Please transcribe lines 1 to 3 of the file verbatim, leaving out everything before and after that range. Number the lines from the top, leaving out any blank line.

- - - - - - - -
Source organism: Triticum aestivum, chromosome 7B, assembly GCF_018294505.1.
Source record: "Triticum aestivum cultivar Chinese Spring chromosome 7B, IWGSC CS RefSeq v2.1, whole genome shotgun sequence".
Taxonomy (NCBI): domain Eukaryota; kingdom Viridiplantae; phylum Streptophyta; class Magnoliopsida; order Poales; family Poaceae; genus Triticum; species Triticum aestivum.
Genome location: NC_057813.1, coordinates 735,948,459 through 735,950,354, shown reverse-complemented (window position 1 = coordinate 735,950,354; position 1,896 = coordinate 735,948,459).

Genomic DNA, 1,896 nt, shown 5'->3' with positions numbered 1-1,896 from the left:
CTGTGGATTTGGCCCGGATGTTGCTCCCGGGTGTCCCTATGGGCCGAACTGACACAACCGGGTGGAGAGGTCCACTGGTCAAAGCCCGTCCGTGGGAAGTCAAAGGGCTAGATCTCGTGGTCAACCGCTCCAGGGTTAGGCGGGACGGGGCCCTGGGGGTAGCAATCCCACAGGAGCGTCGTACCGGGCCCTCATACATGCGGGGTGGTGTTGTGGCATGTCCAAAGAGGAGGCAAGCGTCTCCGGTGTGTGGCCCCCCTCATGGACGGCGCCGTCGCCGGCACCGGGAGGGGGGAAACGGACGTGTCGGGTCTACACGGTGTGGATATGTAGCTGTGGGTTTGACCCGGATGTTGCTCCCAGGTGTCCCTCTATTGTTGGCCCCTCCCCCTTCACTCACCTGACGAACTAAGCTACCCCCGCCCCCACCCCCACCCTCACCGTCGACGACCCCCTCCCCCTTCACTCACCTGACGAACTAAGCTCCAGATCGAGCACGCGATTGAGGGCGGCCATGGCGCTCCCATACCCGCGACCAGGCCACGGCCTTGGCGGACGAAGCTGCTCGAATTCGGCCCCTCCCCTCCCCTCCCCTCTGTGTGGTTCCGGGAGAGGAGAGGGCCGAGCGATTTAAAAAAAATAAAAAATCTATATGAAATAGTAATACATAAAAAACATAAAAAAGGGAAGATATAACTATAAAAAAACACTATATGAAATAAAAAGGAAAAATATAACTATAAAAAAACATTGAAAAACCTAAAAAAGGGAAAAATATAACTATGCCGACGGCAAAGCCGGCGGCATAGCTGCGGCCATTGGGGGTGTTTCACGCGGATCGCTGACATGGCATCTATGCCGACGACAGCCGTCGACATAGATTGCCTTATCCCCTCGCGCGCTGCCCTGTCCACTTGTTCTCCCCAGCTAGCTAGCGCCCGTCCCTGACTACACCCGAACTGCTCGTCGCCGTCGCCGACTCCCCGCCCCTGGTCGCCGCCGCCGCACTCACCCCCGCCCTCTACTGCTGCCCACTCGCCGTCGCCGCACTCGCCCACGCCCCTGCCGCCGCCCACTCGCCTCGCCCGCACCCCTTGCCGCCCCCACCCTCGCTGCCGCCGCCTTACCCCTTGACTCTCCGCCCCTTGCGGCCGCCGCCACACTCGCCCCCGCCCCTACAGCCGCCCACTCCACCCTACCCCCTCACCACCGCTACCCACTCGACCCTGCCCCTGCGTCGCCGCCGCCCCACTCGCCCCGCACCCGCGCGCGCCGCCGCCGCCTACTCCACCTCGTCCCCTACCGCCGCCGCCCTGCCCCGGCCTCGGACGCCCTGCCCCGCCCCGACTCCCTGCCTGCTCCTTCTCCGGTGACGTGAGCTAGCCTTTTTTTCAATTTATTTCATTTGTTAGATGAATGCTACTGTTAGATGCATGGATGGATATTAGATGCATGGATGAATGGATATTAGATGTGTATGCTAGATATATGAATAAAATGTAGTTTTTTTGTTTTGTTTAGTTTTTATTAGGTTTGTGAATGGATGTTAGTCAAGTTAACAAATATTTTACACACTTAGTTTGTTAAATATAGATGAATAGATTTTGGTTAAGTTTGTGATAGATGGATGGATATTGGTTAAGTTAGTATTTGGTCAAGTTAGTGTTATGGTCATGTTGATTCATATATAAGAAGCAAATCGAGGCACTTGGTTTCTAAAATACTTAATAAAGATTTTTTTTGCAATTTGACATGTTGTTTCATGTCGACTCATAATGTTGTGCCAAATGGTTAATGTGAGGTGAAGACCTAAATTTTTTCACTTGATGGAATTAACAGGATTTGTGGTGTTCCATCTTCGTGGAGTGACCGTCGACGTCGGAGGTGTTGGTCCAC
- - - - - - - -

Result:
Source organism: Triticum aestivum, chromosome 7B, assembly GCF_018294505.1.
Source record: "Triticum aestivum cultivar Chinese Spring chromosome 7B, IWGSC CS RefSeq v2.1, whole genome shotgun sequence".
Taxonomy (NCBI): domain Eukaryota; kingdom Viridiplantae; phylum Streptophyta; class Magnoliopsida; order Poales; family Poaceae; genus Triticum; species Triticum aestivum.